Here’s the latest reader question, along with my reply!
P asks: Could you give us some advice regarding what to buy for future transportation needs given a hyperinflation scenario? Car, motorcycle, bicycle with motor . . . donkey? Nor more than $5,000 and preferably something my husband could fix?
The safety of our teenage girls is the most important thing and saving on gas is number two. Our dirt road is one mile of holes after just one rain and then we need to wait until it is “fixed” again.
My reply: As you probably know, inflation (not yet hyper) has already done a number on used vehicle prices. Many analysts blame this on new car supply problems, which derive from “chip” availability problems. But I think that while that is a factor, I think the primary driving factor is that the price of new cars has risen dramatically while the cost of living has increased dramatically, reducing people’s car-buying power dramatically.
Many people simply cannot afford to buy (or even finance) a new car – because they can barely afford food (and gas) especially after they pay their rent/mortgage.
I did a little surfing online the other day, to get a feel for what it would cost to replace my 2002 Nissan Frontier with another one like it. I bought mine (used) about 11 years ago for $7,000. Today, it would probably cost me at least that much and probably more to buy a similar truck – older now and with higher miles. In a way, my truck has been a way to beat inflation as its value has risen in proportion to the loss of the dollar’s value.
The good news is you’ll probably still be able to find a used car that fits your needs and budget – but it will take some rooting around the private-seller classifieds and forgetting about dealers, as they have marked up what little inventory they’ve got to such a degree you’d almost be better off buying a new car (if they had any).
I’d begin by letting everyone in your circle know you’re looking. This is a great way to find a car before someone else finds it first. Also, it can be a way to find a deal – as a friend (or even a friend of a friend) may sell you their car for a “friend price.” Plus, you can save money on taxes this way, if the seller is willing to give you a bill of sale with a lower-than-used-car-value-guides sale price. The DMV will try to charge you the latter if you haven’t got the former.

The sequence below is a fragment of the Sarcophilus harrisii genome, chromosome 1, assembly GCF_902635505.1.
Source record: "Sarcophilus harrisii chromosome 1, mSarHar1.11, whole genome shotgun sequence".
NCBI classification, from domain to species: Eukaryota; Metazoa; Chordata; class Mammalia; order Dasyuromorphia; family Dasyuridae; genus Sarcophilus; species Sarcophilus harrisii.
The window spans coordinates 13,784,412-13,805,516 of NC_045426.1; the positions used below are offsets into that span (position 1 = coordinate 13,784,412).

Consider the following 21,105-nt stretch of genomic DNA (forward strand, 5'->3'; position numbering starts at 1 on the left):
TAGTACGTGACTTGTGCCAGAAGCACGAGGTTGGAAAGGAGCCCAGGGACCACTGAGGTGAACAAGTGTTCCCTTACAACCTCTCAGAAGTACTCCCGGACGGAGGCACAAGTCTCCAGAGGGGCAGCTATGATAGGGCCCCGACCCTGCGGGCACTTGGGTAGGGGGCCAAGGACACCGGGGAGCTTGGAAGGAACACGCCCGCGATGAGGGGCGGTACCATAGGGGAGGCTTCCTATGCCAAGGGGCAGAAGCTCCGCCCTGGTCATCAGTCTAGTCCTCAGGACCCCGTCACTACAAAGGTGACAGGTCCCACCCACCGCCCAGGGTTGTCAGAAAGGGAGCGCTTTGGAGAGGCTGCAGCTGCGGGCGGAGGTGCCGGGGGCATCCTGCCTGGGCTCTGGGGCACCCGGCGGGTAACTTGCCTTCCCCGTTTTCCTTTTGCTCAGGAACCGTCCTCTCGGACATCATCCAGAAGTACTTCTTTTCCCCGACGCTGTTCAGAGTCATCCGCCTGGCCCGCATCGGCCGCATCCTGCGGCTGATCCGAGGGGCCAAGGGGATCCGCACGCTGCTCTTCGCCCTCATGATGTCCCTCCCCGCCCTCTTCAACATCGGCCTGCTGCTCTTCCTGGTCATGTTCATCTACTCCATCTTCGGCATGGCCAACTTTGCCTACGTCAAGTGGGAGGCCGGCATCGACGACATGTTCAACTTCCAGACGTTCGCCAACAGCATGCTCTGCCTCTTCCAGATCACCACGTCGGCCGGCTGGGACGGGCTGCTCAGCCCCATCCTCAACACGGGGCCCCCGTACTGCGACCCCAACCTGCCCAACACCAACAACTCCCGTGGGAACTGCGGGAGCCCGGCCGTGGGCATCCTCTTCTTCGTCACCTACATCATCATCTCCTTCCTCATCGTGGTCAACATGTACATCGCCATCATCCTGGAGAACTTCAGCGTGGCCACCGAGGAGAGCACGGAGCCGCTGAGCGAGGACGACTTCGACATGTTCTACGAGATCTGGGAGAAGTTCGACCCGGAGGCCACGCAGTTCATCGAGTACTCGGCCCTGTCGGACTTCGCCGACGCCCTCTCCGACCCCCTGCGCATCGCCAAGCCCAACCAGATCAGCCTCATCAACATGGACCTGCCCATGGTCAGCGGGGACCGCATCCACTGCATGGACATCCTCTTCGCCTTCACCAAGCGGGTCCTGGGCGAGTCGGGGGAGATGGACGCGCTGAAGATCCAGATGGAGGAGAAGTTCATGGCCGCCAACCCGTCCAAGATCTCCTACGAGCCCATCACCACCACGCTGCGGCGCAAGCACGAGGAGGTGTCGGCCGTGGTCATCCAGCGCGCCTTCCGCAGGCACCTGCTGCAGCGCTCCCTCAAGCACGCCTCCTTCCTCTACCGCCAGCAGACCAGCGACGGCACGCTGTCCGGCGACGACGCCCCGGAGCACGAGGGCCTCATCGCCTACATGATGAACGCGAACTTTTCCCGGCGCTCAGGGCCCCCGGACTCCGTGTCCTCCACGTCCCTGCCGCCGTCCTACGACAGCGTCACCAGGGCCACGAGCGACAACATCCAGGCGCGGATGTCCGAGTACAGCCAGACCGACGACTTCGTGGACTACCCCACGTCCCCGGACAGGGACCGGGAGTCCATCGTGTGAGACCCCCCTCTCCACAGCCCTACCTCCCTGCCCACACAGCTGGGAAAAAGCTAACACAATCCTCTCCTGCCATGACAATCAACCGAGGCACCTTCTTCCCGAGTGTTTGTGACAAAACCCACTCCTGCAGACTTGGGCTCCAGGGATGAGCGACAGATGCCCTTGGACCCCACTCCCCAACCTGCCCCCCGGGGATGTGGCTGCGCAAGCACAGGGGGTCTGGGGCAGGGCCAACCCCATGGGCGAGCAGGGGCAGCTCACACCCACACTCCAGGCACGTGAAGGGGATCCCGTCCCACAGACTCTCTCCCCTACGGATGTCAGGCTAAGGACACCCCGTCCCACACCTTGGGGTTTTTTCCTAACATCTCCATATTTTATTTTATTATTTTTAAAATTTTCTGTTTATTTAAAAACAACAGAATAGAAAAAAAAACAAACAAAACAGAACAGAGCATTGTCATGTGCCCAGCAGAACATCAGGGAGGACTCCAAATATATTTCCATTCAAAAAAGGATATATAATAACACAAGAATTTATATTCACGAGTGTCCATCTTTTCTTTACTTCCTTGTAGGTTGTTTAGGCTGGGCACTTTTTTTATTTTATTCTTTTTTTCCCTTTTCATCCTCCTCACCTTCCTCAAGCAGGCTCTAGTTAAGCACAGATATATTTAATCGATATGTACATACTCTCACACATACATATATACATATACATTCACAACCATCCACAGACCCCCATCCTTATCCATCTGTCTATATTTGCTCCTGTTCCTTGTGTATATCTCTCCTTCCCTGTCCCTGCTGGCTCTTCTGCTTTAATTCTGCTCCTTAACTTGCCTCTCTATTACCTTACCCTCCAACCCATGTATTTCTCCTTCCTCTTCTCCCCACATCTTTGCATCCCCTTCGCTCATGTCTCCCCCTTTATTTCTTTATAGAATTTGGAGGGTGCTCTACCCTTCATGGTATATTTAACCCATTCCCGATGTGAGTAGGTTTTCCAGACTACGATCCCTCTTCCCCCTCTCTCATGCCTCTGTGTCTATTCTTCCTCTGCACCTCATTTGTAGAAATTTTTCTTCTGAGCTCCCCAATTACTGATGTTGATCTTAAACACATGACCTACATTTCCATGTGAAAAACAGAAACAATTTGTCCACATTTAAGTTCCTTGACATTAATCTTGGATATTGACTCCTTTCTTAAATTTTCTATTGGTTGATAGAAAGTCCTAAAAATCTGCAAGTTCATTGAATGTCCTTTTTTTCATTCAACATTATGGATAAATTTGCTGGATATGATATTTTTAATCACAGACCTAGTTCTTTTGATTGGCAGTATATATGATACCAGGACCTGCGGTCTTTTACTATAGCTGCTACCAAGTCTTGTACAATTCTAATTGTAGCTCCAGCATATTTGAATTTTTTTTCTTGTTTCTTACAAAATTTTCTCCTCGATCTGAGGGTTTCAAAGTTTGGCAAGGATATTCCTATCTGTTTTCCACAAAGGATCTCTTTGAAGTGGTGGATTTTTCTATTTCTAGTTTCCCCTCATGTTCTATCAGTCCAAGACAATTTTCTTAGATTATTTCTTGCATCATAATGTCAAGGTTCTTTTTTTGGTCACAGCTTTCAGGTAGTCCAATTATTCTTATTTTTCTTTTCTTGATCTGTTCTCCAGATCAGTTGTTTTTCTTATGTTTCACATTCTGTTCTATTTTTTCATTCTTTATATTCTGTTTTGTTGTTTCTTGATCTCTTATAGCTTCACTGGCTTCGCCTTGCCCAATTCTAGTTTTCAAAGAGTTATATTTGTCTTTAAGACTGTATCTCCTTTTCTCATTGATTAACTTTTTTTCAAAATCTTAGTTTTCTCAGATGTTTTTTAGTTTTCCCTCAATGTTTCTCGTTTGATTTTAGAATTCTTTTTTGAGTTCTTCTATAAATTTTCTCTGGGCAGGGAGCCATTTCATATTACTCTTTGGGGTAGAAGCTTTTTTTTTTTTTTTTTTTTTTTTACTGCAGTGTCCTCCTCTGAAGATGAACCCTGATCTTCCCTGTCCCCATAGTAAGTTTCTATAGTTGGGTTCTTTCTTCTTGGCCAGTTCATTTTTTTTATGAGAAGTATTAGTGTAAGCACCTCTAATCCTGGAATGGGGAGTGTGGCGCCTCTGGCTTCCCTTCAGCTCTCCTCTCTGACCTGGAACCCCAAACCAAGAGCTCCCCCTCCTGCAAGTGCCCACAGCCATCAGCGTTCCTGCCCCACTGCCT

Now, what kind of car to look for – given your parameters?
I’d look for for something stodgy, but solid – and abundant. And I’d look for a car – because cars are less popular these days than crossovers (and SUVs) and for that reason, the price is apt to be more reasonable. One of the safest bets in a car, in my opinion, is the Toyota Corolla. They are are not sexy but their attraction transcends looks. They have a very well-earned reputation for being extremely durable (250,000-miles-plus) and very low maintenance. Same as regards the Camry, if you need a larger (mid-sized) car. Don’t overlook the Camry’s larger relatives, either – the Avalon and the Lexus ES300/350. Older models may be obtainable within your budget.
Also, given your road situation, an older model RAV4 could be ideal. This one is closely related to the Camry, but has more ground clearance and most have AWD. But don’t dismiss FWD versions as ground clearance – and good tires – will usually get you through to where you want to go.
Honda Accords and Civics are good choices, too – but avoid the newer models with turbocharged engines and CVT automatic transmissions. (The CR-V is the Honda equivalent of the Toyota RAV4 and also a very god choice).
Others worth a look include the Mazda3 and its relation, the CX3 as well as the larger Mazda6 and CX5. Older Subarus without the CVT automatic can be a great choice, too – especially given your road.
Wild card possibilities – if they crop up – include various “old people cars” such as Ford Crown Victorias and Chevy Impalas/Malibus, Buicks and so on.
An even wilder possibility would be to consider buying a truly disconnected old car made before the electronics age. This would mean a car made before – roughly – the early 1980s. The upside here is these cars are much simpler and almost entirely mechanical and so readily owner-repairable. If your girls like adventure they might like to own something like an old air-cooled VW Beetle, which makes for an ideal survival car because it is not much more complex than a lawn mower.
But also not much faster. And much colder!
The most important thing, however, when shopping for a used car – especially one in this price range – is to thoroughly vet it to establish it soundness. Condition is much more important than mileage – or even price – because you’ll end up paying more for a car in poor condition, even if its price seems attractive and the mileage is low.
Hope this helps get you started!
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